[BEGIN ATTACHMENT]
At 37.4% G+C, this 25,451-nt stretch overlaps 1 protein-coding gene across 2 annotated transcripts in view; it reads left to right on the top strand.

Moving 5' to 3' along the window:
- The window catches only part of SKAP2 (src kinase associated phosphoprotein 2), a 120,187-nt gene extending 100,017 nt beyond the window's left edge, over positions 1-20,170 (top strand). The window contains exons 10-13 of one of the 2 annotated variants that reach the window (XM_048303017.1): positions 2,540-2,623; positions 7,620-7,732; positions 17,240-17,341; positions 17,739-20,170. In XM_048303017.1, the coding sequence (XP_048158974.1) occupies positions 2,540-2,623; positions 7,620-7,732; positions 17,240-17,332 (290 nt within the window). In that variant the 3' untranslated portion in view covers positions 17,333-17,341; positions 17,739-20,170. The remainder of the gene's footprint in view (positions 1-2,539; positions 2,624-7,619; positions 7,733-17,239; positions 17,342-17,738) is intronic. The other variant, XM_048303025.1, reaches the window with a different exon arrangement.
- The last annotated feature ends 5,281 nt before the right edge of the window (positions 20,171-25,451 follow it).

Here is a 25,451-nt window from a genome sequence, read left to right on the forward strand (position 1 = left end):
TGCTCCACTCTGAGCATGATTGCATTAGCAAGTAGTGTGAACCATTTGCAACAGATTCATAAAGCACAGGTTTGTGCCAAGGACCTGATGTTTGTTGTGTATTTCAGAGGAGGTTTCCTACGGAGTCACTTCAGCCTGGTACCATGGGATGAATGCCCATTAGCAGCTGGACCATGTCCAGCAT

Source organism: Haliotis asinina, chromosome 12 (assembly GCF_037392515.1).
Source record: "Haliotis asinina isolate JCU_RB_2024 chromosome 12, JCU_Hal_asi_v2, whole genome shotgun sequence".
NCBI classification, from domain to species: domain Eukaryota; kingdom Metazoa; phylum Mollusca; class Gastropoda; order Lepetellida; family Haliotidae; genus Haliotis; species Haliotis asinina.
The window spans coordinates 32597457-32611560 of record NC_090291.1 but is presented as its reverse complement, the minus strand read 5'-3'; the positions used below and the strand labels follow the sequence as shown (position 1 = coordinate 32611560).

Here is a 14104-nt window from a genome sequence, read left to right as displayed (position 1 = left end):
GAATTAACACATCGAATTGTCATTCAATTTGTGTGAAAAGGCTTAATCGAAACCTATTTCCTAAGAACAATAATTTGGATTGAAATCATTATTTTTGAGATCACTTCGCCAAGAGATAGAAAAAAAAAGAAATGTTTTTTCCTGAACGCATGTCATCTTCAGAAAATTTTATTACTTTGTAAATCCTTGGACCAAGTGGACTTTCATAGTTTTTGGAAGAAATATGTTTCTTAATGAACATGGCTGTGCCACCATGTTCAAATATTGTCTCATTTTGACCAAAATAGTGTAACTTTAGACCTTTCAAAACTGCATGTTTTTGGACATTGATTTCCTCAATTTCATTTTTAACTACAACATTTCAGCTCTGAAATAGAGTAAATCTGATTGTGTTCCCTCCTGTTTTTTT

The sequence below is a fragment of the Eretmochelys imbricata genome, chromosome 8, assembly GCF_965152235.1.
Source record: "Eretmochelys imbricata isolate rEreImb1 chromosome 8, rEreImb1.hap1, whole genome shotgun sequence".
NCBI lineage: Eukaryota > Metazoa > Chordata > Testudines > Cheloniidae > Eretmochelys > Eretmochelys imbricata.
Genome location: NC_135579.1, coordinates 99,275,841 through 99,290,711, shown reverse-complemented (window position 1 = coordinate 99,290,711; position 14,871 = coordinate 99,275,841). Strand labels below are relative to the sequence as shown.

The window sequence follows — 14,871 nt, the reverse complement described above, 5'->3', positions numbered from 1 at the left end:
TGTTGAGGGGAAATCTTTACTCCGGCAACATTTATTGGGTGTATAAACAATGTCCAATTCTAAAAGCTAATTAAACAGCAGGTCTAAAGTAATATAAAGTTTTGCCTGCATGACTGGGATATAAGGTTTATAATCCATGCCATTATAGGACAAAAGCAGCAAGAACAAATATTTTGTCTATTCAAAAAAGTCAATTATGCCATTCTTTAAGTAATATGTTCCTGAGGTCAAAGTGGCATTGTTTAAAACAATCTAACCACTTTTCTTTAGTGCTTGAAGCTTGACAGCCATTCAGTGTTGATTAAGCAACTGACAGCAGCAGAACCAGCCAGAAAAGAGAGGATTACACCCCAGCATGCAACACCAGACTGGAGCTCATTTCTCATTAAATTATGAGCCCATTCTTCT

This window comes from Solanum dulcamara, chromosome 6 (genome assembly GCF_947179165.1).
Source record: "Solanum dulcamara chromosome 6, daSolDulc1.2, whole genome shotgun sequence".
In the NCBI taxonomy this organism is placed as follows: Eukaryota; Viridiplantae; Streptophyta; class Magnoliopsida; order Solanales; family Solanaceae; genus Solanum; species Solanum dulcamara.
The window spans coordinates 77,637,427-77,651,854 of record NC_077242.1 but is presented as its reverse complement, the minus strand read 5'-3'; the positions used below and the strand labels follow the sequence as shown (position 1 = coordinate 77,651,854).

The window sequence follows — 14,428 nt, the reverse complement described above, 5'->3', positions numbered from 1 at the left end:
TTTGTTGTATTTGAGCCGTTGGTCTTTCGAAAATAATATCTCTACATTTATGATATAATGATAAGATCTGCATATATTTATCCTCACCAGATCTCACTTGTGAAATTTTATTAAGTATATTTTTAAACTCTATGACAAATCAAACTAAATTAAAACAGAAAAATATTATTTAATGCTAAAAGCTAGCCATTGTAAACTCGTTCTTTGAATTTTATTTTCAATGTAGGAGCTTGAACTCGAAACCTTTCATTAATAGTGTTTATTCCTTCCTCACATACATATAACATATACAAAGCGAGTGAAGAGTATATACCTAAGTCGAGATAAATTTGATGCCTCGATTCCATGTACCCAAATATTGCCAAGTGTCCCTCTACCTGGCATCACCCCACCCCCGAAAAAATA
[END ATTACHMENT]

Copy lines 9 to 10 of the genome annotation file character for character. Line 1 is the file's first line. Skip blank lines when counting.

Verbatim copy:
NCBI classification, from domain to species: domain Eukaryota; kingdom Metazoa; phylum Mollusca; class Gastropoda; order Lepetellida; family Haliotidae; genus Haliotis; species Haliotis asinina.
The window spans coordinates 32597457-32611560 of record NC_090291.1 but is presented as its reverse complement, the minus strand read 5'-3'; the positions used below and the strand labels follow the sequence as shown (position 1 = coordinate 32611560).